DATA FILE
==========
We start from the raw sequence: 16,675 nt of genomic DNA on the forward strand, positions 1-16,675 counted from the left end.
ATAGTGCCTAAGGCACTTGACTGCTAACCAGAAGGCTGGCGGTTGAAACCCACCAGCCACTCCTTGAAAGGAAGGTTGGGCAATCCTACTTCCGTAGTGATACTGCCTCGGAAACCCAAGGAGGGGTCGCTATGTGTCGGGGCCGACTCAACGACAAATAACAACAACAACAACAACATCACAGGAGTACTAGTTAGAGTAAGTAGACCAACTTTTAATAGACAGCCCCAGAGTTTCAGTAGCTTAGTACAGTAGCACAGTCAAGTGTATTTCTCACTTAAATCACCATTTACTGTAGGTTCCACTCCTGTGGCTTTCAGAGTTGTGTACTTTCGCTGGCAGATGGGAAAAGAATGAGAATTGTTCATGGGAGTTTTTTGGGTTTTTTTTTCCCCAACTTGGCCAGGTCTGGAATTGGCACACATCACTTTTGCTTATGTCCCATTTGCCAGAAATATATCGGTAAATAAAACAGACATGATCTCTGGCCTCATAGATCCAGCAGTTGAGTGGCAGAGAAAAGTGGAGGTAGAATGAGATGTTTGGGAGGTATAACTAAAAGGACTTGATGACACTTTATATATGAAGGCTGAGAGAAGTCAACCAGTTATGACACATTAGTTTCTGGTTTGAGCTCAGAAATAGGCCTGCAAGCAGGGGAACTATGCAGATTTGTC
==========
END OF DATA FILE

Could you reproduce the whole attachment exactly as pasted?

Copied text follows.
We start from the raw sequence: 16,675 nt of genomic DNA on the forward strand, positions 1-16,675 counted from the left end.
ATAGTGCCTAAGGCACTTGACTGCTAACCAGAAGGCTGGCGGTTGAAACCCACCAGCCACTCCTTGAAAGGAAGGTTGGGCAATCCTACTTCCGTAGTGATACTGCCTCGGAAACCCAAGGAGGGGTCGCTATGTGTCGGGGCCGACTCAACGACAAATAACAACAACAACAACAACATCACAGGAGTACTAGTTAGAGTAAGTAGACCAACTTTTAATAGACAGCCCCAGAGTTTCAGTAGCTTAGTACAGTAGCACAGTCAAGTGTATTTCTCACTTAAATCACCATTTACTGTAGGTTCCACTCCTGTGGCTTTCAGAGTTGTGTACTTTCGCTGGCAGATGGGAAAAGAATGAGAATTGTTCATGGGAGTTTTTTGGGTTTTTTTTTCCCCAACTTGGCCAGGTCTGGAATTGGCACACATCACTTTTGCTTATGTCCCATTTGCCAGAAATATATCGGTAAATAAAACAGACATGATCTCTGGCCTCATAGATCCAGCAGTTGAGTGGCAGAGAAAAGTGGAGGTAGAATGAGATGTTTGGGAGGTATAACTAAAAGGACTTGATGACACTTTATATATGAAGGCTGAGAGAAGTCAACCAGTTATGACACATTAGTTTCTGGTTTGAGCTCAGAAATAGGCCTGCAAGCAGGGGAACTATGCAGATTTGTC